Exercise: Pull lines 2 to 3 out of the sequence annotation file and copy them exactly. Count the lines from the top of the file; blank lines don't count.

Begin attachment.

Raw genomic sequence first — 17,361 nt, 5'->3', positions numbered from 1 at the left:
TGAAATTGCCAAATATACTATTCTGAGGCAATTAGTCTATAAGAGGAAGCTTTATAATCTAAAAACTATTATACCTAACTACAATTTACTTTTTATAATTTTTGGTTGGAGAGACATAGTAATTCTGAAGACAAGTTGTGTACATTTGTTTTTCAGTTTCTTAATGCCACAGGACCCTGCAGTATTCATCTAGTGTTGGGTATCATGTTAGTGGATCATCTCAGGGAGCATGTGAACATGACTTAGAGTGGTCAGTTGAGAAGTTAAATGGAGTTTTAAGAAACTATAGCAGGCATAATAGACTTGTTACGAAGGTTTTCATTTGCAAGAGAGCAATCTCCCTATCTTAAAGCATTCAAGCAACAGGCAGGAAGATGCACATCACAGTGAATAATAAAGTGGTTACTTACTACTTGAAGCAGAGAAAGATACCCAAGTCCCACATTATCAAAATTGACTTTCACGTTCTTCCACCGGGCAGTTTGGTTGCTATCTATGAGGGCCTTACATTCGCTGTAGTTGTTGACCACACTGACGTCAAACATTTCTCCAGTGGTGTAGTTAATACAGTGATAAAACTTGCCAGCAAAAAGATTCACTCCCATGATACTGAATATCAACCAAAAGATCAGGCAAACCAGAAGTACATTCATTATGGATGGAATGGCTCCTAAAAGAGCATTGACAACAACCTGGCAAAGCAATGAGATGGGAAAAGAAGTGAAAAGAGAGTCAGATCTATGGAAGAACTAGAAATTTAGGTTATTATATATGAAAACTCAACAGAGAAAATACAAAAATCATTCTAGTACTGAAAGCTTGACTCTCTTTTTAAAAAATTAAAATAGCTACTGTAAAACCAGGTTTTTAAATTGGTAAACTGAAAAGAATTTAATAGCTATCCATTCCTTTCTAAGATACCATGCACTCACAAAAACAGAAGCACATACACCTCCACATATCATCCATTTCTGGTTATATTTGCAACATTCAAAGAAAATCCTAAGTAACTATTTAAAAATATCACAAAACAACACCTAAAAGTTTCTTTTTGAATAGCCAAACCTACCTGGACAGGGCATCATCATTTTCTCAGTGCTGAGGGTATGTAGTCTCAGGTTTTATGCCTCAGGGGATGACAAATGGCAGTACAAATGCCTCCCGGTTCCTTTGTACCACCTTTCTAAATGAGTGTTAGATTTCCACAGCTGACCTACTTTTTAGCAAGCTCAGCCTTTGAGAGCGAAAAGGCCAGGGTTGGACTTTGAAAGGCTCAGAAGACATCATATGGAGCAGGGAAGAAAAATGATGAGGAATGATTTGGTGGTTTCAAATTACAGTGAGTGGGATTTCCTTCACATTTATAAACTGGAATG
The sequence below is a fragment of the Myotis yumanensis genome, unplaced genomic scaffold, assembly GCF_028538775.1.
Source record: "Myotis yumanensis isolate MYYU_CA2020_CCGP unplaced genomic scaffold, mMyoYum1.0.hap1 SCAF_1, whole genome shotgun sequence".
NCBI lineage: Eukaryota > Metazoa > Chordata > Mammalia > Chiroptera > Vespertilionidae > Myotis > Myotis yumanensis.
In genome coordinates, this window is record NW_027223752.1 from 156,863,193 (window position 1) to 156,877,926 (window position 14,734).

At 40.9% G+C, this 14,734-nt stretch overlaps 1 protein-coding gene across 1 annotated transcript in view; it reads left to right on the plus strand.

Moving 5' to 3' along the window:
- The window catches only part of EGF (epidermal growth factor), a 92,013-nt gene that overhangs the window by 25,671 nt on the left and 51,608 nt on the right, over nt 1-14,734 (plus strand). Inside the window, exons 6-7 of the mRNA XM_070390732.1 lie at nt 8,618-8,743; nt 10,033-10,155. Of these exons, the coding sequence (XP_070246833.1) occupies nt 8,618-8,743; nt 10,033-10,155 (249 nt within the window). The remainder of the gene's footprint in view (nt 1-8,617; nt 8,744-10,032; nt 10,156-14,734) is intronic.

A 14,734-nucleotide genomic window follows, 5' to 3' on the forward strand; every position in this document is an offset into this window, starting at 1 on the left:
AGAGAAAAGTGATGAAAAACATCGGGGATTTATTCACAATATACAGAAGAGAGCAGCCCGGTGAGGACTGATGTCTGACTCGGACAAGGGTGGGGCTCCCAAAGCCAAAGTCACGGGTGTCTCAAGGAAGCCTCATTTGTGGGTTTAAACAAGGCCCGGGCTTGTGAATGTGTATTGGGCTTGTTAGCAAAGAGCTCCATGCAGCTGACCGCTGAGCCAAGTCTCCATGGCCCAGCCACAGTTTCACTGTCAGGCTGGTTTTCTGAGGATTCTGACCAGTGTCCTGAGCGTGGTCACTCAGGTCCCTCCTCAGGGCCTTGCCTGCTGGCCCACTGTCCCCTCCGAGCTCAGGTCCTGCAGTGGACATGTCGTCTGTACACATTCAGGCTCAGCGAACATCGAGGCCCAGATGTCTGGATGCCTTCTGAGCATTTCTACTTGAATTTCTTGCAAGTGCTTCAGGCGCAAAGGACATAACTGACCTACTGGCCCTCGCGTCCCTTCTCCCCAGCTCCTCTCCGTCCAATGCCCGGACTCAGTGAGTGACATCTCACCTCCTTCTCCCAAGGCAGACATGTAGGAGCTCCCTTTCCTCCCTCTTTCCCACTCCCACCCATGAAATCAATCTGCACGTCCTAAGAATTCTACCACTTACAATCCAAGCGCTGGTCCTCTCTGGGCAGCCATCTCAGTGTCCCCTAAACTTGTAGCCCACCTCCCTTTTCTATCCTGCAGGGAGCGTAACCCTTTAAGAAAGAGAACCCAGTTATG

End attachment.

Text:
TGAAATTGCCAAATATACTATTCTGAGGCAATTAGTCTATAAGAGGAAGCTTTATAATCTAAAAACTATTATACCTAACTACAATTTACTTTTTATAATTTTTGGTTGGAGAGACATAGTAATTCTGAAGACAAGTTGTGTACATTTGTTTTTCAGTTTCTTAATGCCACAGGACCCTGCAGTATTCATCTAGTGTTGGGTATCATGTTAGTGGATCATCTCAGGGAGCATGTGAACATGACTTAGAGTGGTCAGTTGAGAAGTTAAATGGAGTTTTAAGAAACTATAGCAGGCATAATAGACTTGTTACGAAGGTTTTCATTTGCAAGAGAGCAATCTCCCTATCTTAAAGCATTCAAGCAACAGGCAGGAAGATGCACATCACAGTGAATAATAAAGTGGTTACTTACTACTTGAAGCAGAGAAAGATACCCAAGTCCCACATTATCAAAATTGACTTTCACGTTCTTCCACCGGGCAGTTTGGTTGCTATCTATGAGGGCCTTACATTCGCTGTAGTTGTTGACCACACTGACGTCAAACATTTCTCCAGTGGTGTAGTTAATACAGTGATAAAACTTGCCAGCAAAAAGATTCACTCCCATGATACTGAATATCAACCAAAAGATCAGGCAAACCAGAAGTACATTCATTATGGATGGAATGGCTCCTAAAAGAGCATTGACAACAACCTGGCAAAGCAATGAGATGGGAAAAGAAGTGAAAAGAGAGTCAGATCTATGGAAGAACTAGAAATTTAGGTTATTATATATGAAAACTCAACAGAGAAAATACAAAAATCATTCTAGTACTGAAAGCTTGACTCTCTTTTTAAAAAATTAAAATAGCTACTGTAAAACCAGGTTTTTAAATTGGTAAACTGAAAAGAATTTAATAGCTATCCATTCCTTTCTAAGATACCATGCACTCACAAAAACAGAAGCACATACACCTCCACATATCATCCATTTCTGGTTATATTTGCAACATTCAAAGAAAATCCTAAGTAACTATTTAAAAATATCACAAAACAACACCTAAAAGTTTCTTTTTGAATAGCCAAACCTACCTGGACAGGGCATCATCATTTTCTCAGTGCTGAGGGTATGTAGTCTCAGGTTTTATGCCTCAGGGGATGACAAATGGCAGTACAAATGCCTCCCGGTTCCTTTGTACCACCTTTCTAAATGAGTGTTAGATTTCCACAGCTGACCTACTTTTTAGCAAGCTCAGCCTTTGAGAGCGAAAAGGCCAGGGTTGGACTTTGAAAGGCTCAGAAGACATCATATGGAGCAGGGAAGAAAAATGATGAGGAATGATTTGGTGGTTTCAAATTACAGTGAGTGGGATTTCCTTCACATTTATAAACTGGAATG
The sequence below is a fragment of the Myotis yumanensis genome, unplaced genomic scaffold, assembly GCF_028538775.1.